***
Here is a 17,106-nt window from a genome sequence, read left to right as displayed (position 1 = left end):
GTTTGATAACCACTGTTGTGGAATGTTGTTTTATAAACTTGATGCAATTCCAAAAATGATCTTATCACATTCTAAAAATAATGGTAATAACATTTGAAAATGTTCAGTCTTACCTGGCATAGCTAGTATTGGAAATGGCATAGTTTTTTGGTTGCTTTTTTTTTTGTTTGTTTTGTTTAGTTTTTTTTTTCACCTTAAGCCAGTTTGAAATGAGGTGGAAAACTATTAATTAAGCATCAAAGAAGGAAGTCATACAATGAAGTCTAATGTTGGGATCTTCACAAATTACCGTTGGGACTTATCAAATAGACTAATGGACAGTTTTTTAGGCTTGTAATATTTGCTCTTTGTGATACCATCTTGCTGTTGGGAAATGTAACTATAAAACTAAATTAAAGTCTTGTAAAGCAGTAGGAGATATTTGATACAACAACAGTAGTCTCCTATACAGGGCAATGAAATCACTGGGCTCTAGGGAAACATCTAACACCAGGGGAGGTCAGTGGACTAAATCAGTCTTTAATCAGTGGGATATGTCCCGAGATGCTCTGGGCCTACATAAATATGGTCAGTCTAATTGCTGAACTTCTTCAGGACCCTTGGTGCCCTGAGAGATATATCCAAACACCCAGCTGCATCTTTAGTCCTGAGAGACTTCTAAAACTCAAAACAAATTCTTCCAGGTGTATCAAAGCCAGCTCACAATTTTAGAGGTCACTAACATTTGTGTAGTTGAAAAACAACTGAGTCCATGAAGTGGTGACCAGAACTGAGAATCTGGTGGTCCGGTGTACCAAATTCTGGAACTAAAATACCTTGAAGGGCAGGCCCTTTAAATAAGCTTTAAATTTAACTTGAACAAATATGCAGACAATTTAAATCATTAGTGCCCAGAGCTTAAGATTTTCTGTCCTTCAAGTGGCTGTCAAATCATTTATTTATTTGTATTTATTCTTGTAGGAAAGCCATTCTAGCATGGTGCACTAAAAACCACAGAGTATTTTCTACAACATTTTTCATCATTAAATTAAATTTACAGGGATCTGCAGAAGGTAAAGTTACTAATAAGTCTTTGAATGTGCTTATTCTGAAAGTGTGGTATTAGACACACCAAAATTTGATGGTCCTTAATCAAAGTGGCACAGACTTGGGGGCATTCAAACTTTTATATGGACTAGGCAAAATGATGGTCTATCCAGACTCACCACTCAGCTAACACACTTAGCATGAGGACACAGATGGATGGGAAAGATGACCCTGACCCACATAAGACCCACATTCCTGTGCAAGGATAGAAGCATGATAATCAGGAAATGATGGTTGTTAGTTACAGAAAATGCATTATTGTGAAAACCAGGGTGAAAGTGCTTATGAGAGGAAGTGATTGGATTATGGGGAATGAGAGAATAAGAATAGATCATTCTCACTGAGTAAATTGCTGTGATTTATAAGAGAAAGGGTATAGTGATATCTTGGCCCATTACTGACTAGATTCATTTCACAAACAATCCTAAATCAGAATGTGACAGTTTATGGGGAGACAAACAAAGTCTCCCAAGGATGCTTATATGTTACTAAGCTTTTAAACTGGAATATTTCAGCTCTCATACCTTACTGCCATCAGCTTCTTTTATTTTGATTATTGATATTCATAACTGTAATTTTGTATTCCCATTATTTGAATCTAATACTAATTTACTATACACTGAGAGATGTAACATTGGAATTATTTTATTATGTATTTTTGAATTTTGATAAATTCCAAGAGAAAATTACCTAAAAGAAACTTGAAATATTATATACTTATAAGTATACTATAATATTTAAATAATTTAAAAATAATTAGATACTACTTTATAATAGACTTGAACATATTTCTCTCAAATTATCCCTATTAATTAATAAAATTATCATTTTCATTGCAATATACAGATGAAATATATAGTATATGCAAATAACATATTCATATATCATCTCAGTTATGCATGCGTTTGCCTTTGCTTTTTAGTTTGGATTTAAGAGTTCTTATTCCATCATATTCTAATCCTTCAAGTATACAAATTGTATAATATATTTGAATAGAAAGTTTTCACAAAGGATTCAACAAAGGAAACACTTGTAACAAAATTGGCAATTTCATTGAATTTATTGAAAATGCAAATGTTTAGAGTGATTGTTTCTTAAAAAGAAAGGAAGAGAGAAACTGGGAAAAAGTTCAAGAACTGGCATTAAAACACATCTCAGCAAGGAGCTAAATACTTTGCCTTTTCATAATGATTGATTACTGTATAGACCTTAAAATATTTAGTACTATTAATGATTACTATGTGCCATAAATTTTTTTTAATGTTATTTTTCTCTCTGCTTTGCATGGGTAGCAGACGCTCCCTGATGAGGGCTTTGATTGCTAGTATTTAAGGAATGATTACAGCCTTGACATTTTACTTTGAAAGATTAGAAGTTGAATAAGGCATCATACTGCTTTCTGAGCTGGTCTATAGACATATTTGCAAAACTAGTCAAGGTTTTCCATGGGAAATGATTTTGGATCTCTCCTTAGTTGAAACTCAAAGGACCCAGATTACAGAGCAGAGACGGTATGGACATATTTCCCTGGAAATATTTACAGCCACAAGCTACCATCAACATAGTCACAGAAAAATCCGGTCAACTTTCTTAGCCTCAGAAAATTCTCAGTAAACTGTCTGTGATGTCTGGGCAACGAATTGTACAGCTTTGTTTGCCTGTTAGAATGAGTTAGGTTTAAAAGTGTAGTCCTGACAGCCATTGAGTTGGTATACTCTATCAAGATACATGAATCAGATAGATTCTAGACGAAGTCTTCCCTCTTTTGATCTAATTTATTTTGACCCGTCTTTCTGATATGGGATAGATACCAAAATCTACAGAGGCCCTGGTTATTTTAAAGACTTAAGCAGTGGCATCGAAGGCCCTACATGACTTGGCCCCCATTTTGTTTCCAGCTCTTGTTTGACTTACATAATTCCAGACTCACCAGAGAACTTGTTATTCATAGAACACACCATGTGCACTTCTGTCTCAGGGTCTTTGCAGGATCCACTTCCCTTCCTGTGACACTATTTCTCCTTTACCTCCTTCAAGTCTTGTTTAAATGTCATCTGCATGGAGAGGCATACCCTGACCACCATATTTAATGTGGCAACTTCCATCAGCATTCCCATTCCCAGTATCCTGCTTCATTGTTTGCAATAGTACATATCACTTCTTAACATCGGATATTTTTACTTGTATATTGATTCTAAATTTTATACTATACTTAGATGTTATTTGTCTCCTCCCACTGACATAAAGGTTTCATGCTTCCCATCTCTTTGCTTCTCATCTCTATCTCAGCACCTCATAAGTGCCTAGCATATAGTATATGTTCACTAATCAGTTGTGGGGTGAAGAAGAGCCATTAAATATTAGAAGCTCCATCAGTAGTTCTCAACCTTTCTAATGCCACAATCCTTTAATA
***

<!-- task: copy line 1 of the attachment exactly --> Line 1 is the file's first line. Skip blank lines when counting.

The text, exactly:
Here is a 17,106-nt window from a genome sequence, read left to right as displayed (position 1 = left end):